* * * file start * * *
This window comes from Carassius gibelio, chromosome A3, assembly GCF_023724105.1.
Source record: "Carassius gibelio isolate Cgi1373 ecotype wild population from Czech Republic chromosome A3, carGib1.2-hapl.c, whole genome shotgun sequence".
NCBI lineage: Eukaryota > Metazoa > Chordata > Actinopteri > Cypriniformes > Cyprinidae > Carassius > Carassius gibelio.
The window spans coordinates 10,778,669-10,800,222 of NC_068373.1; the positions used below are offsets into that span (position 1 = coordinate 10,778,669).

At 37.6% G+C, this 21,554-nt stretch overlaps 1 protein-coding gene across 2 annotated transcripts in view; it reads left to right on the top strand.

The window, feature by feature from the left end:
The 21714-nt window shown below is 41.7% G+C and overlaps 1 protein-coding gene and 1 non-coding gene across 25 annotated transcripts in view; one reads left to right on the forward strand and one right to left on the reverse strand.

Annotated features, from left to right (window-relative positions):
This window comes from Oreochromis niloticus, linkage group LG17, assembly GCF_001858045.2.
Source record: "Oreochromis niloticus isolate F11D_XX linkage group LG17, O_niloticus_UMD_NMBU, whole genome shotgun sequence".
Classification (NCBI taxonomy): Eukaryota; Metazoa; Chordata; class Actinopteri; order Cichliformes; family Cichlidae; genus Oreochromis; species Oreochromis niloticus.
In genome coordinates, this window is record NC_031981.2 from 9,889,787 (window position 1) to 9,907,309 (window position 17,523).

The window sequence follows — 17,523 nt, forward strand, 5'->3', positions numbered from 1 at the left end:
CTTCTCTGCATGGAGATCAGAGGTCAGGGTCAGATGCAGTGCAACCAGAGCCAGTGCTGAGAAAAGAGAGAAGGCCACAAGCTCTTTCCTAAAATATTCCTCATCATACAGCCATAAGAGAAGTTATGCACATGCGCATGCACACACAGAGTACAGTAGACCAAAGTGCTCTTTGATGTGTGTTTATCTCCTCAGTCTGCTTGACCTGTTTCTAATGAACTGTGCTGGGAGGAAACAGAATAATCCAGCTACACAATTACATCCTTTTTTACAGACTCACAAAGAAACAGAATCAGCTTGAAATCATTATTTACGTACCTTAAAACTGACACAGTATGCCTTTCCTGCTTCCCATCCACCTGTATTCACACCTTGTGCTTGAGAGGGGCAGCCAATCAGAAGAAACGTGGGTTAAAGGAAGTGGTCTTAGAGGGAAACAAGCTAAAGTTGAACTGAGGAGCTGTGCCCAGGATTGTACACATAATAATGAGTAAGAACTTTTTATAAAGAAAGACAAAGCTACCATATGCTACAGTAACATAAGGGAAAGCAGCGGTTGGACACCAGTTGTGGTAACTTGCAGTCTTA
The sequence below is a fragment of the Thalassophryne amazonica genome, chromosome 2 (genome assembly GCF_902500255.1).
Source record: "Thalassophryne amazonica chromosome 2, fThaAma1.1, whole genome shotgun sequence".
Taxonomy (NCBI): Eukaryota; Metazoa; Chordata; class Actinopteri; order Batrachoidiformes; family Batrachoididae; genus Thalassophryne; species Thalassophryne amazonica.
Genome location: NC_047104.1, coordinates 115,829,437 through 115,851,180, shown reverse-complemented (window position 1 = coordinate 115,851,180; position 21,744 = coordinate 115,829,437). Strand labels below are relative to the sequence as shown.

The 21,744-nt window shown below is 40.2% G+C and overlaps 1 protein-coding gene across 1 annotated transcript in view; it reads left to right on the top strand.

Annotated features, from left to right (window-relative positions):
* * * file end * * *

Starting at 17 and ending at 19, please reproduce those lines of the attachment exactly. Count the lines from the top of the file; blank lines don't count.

Taxonomy (NCBI): Eukaryota; Metazoa; Chordata; class Actinopteri; order Batrachoidiformes; family Batrachoididae; genus Thalassophryne; species Thalassophryne amazonica.
Genome location: NC_047104.1, coordinates 115,829,437 through 115,851,180, shown reverse-complemented (window position 1 = coordinate 115,851,180; position 21,744 = coordinate 115,829,437). Strand labels below are relative to the sequence as shown.

The 21,744-nt window shown below is 40.2% G+C and overlaps 1 protein-coding gene across 1 annotated transcript in view; it reads left to right on the top strand.